Oct. 22 (Bloomberg) -- The value of New Zealand wine exports rose to a record in the 2012-13 year even as volumes declined, the nation’s growers’ association said.
Export earnings increased 3 percent to NZ$1.2 billion ($1 billion) in the year ended June 30, while export volumes fell 5 percent to 169.6 million liters, New Zealand Winegrowers said in it annual report published today. “The small 2012 grape crop meant wine was in short supply and wineries took the opportunity to improve their positioning in the market,” Chairman Steve Green said in the report.
New Zealand is tapping new markets to grow wine exports. While shipments to mature markets such as Australia and the U.K. slipped in the past year, receipts from the U.S. jumped 13 percent and those from Germany surged 25 percent.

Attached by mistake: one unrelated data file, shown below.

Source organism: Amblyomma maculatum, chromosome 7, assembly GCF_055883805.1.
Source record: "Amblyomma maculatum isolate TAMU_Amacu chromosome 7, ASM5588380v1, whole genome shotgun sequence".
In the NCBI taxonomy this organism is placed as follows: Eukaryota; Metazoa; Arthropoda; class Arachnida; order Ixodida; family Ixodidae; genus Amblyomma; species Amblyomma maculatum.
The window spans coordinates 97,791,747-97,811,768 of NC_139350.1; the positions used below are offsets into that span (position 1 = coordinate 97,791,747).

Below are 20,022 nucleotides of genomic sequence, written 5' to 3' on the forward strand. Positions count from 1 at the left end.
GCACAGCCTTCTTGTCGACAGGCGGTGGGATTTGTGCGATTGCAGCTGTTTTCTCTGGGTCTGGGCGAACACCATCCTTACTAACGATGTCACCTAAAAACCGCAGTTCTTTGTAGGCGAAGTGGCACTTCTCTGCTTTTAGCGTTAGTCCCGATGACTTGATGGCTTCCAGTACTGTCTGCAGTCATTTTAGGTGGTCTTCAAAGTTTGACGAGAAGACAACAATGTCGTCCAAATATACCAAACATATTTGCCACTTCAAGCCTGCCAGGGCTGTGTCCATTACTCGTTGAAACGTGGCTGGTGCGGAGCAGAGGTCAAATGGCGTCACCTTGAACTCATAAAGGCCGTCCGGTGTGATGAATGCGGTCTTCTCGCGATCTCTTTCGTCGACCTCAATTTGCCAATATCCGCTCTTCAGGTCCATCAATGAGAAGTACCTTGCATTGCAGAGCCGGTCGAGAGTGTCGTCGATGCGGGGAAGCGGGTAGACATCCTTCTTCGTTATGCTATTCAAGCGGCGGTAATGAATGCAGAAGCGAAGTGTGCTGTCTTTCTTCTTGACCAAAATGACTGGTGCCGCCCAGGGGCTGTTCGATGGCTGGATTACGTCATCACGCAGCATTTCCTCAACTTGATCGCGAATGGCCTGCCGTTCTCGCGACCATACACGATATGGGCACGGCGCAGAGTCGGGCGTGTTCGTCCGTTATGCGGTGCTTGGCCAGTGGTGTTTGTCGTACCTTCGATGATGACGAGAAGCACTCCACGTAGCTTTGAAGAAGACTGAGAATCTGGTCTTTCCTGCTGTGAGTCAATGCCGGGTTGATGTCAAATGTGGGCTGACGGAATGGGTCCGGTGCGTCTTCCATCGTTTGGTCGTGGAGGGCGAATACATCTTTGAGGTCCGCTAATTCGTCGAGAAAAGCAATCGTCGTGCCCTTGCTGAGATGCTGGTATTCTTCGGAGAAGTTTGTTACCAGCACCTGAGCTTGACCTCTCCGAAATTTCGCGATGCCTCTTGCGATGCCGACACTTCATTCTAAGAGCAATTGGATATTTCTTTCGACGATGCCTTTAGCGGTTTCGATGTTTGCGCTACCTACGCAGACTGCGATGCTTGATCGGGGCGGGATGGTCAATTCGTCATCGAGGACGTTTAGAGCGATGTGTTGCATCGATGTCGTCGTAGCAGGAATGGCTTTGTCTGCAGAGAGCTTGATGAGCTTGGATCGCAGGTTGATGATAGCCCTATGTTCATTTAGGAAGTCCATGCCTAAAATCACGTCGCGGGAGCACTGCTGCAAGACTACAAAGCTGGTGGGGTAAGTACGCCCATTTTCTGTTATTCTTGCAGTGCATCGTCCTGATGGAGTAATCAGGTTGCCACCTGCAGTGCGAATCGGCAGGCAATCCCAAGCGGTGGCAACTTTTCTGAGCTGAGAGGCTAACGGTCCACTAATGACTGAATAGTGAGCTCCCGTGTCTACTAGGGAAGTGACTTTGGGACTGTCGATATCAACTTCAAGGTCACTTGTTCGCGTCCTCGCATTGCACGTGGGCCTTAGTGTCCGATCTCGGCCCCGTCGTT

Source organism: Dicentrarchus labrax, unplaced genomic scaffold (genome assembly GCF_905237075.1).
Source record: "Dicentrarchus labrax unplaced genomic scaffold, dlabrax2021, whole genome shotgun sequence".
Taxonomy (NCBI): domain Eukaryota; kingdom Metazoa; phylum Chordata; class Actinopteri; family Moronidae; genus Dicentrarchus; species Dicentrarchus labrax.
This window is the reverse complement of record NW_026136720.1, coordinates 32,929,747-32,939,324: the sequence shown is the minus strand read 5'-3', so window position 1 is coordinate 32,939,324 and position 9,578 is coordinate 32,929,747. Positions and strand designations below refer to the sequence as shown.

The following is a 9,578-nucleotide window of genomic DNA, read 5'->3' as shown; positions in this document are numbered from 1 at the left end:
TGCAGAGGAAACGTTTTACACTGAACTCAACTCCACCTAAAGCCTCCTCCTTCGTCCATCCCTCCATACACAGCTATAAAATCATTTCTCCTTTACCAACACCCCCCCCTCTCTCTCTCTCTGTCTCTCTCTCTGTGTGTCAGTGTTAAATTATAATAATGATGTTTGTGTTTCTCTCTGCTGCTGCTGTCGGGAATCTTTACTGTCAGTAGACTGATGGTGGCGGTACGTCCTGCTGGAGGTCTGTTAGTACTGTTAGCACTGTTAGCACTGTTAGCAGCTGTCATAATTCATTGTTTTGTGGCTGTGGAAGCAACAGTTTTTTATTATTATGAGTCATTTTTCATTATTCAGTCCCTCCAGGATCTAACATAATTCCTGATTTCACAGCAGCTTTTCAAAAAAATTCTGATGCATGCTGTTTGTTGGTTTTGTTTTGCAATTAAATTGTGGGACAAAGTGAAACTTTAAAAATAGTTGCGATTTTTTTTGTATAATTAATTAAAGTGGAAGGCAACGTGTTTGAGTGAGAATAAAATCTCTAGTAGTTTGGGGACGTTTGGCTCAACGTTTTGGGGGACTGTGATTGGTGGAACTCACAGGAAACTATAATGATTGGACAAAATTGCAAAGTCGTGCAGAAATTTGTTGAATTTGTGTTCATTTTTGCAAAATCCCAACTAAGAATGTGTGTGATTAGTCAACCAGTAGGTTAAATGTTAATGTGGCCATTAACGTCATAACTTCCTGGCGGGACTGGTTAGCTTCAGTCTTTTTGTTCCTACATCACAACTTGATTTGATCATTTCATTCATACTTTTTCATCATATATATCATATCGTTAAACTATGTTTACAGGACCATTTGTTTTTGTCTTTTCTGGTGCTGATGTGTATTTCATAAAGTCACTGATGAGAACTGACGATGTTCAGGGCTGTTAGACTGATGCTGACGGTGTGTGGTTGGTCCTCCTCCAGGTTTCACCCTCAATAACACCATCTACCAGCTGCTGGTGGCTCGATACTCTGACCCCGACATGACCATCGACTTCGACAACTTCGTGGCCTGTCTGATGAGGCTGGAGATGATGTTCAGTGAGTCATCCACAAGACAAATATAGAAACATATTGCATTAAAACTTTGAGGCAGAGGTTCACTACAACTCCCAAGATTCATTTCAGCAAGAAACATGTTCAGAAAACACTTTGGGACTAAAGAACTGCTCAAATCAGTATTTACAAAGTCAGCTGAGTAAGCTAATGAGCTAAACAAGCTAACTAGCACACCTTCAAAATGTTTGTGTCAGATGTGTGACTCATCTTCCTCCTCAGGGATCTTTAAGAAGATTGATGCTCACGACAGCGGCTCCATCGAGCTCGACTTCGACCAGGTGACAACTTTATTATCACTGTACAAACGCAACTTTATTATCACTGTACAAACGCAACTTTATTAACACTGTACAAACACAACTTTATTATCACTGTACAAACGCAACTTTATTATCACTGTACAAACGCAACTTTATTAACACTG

“Growth potential abounds in the U.S. and Canada,” Green said. “In Asia the opportunities are significant but markets are in early development phases. In mainland Europe the wine category is well established, but New Zealand wine is very much a newcomer.”
The sauvignon blanc grape variety accounts for almost 85 percent of New Zealand wine exports, with pinot noir making up about 6 percent.
A record 345,000 tons of grapes were harvested in 2013, up 28 percent on 2012 and 5 percent on 2011.
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